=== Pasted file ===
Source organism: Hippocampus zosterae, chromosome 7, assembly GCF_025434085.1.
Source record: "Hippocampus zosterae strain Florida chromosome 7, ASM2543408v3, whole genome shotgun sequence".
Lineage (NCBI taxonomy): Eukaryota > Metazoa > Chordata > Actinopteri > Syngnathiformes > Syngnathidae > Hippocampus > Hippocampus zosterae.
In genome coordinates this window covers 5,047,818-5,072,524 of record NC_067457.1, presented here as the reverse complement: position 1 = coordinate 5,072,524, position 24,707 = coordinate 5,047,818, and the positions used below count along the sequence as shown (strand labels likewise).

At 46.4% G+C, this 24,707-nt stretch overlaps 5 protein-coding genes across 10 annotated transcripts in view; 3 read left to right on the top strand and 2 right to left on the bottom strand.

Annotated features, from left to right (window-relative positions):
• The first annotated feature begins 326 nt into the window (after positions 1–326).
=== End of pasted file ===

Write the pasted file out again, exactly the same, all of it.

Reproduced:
Source organism: Hippocampus zosterae, chromosome 7, assembly GCF_025434085.1.
Source record: "Hippocampus zosterae strain Florida chromosome 7, ASM2543408v3, whole genome shotgun sequence".
Lineage (NCBI taxonomy): Eukaryota > Metazoa > Chordata > Actinopteri > Syngnathiformes > Syngnathidae > Hippocampus > Hippocampus zosterae.
In genome coordinates this window covers 5,047,818-5,072,524 of record NC_067457.1, presented here as the reverse complement: position 1 = coordinate 5,072,524, position 24,707 = coordinate 5,047,818, and the positions used below count along the sequence as shown (strand labels likewise).

At 46.4% G+C, this 24,707-nt stretch overlaps 5 protein-coding genes across 10 annotated transcripts in view; 3 read left to right on the top strand and 2 right to left on the bottom strand.

Annotated features, from left to right (window-relative positions):
• The first annotated feature begins 326 nt into the window (after positions 1–326).